When I was a boy, before the unfortunate incident in which Nanny Jilly had her head torn off by a grizzly, I looked at bears with an indulgent eye, as all little boy-dolls do. I didn't like seeing bears all growly and cross, but I did like seeing them when they were jolly and I could play with them. Nanny Jilly disapproved, of course; she thought they were dirty and greedy, and told my mother so.
And notice how lightly the sense of Nanny Jilly's voice is touched in, just using "dirty and greedy" in what's otherwise adult-Andy's narrative voice. That's another joy of free indirect style: how you don't have to either Show/Evoke a directly quoted thought to us, or stick to the narrator Telling/Informing us about the thought. You can choose how strong the colouring is and how long it goes on for. Free indirect style can help to make your Telling Show-y.
Free Indirect Style isn't just a basic narrative technique, of course, it's also central to the business of storytelling in prose or poetry, and it's one of the biggest advantages we have over the playwrights and scriptwriters. Is it Austen’s or Emma’s voice that declares that "Mr Knightley must marry no one but herself!"? The answer isn’t quite "both": this isn't two people speaking in unison. The subjective voice and consciousness of Emma, and Austen’s voice and consciousness as the knowledgeable storyteller, have both moved into the gap that usually separates character from narrator. "We inhabit both omniscience and partiality at once," James Wood puts it in How Fiction Works, and, if only intuitively, the reader does feel this double-consciousness. But the merging of two perceptions into a single expression reinforces their actual difference: each is more vividly itself.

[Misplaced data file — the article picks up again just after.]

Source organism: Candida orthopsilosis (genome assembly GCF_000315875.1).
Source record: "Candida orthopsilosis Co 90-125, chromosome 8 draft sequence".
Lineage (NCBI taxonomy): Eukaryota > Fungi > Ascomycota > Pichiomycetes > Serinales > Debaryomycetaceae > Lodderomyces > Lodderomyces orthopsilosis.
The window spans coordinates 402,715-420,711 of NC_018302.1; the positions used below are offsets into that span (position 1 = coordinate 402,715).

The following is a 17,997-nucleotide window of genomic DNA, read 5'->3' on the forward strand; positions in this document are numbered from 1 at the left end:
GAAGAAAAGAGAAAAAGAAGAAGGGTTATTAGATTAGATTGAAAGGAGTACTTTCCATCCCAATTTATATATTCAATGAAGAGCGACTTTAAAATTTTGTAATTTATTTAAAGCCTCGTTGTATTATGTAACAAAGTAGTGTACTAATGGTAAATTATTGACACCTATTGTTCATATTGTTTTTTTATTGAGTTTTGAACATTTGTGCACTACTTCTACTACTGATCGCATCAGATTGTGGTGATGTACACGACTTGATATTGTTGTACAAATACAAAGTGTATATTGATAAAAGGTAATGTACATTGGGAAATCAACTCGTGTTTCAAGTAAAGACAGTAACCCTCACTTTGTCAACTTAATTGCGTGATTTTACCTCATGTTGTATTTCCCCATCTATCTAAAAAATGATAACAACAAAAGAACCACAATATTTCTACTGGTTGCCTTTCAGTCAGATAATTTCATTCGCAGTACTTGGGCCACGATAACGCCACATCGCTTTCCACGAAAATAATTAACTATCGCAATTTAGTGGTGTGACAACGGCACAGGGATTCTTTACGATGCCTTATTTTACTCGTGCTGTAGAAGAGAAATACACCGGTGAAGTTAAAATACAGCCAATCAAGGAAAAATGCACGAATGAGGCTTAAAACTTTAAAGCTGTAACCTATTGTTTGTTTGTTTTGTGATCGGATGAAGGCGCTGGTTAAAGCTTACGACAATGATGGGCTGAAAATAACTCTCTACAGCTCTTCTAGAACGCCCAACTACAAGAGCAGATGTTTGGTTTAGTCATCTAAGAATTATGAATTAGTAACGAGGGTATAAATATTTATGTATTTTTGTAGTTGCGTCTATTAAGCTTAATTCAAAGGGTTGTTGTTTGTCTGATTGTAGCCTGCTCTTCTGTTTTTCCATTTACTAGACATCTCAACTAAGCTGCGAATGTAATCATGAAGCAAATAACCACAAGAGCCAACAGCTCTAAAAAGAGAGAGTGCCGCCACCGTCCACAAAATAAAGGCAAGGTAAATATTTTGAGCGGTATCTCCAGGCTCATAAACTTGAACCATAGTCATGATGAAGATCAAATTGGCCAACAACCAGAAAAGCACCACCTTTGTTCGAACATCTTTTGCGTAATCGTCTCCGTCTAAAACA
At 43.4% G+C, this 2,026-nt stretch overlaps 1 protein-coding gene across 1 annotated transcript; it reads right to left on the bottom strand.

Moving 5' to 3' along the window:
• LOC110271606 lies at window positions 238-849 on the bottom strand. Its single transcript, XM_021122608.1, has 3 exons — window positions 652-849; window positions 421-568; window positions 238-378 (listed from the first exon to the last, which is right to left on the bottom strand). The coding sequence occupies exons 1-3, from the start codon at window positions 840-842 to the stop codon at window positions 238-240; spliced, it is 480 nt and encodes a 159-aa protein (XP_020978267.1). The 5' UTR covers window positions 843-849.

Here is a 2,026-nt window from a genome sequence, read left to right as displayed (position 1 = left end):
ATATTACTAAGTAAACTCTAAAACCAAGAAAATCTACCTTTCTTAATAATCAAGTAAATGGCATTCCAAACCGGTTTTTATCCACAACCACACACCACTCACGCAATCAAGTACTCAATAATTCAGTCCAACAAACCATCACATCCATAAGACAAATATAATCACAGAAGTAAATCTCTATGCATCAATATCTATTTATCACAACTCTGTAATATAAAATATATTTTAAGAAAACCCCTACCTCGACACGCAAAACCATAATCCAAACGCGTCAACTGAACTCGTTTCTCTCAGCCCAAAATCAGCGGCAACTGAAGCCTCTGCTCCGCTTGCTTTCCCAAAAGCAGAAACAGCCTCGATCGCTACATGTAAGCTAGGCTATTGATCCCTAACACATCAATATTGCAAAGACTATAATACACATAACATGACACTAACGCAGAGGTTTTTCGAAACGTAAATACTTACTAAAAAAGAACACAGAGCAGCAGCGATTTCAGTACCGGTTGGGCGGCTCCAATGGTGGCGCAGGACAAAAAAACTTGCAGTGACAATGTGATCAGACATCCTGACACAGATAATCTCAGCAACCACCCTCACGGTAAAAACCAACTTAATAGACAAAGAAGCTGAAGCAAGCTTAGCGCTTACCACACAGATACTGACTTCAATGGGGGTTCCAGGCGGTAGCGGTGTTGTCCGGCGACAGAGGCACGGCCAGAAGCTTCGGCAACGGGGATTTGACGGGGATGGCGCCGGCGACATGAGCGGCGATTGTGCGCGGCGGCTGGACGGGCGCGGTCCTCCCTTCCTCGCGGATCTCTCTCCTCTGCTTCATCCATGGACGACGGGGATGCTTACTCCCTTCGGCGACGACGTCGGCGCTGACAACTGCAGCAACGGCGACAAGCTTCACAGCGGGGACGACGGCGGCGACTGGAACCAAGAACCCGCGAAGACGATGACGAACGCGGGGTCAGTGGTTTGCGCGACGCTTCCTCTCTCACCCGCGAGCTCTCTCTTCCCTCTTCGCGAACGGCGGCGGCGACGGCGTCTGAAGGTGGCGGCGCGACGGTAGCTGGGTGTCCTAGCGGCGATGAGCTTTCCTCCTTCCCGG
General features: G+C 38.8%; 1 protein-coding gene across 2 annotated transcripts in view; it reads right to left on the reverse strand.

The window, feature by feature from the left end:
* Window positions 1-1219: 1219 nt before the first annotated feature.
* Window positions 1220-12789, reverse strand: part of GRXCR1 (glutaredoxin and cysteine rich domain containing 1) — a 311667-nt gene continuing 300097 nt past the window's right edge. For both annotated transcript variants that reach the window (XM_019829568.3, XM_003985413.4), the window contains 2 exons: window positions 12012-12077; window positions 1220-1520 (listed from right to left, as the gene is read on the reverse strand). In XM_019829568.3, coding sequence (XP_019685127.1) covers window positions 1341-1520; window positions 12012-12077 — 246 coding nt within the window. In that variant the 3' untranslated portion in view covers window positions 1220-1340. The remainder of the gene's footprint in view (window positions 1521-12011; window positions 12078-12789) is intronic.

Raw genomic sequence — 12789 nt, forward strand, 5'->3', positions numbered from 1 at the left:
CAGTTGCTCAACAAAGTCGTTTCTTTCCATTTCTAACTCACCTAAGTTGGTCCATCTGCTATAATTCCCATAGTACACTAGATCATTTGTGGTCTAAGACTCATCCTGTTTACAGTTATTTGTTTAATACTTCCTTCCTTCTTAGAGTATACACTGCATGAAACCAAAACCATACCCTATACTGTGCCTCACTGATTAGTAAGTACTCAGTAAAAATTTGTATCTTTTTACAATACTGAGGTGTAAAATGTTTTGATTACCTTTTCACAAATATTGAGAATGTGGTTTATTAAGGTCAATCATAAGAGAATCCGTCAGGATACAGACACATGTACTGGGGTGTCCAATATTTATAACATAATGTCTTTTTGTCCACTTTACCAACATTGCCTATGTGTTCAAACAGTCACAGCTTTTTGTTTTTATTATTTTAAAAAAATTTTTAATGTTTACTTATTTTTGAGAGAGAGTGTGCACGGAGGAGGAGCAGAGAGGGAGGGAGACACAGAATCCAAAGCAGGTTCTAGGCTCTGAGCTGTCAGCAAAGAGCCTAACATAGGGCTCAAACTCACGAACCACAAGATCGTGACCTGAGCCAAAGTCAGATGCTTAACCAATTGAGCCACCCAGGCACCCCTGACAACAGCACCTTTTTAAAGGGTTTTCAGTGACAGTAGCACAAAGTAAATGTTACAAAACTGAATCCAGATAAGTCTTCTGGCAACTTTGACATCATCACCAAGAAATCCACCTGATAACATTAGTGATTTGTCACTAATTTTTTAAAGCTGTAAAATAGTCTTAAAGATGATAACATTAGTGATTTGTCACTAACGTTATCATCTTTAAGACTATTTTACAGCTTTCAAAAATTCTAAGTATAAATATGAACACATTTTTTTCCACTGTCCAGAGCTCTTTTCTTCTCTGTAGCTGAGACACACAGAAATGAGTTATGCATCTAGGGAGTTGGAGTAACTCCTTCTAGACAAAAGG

What's more, the bigger the gap between the narrator's voice and point of view, and a character's voice and point of view, the more irony becomes a part of the storytelling, because irony depends on us holding two different understandings of a single statement, and feeling the gap between them. I won't go on here, but if you know Emma, you'll know that lots of characters, as well as the narrator, talk about how ghastly Mrs Elton is. By contrast, Mr Woodhouse's selfishness is never spoken of explicitly. His solipsism and blinkeredness is ultimately just as big a threat to people's happiness, especially Emma's, but Austen conveys it purely by quoting and reporting his voice and actions, colouring the narrative without commenting on it. Nor is he ever challenged in the story: the other characters just tacitly circumvent or avoid the obstacle that is Mr Woodhouse, and so how the story is told is integrated with what the story is telling. And all with a few changes of tense, and person.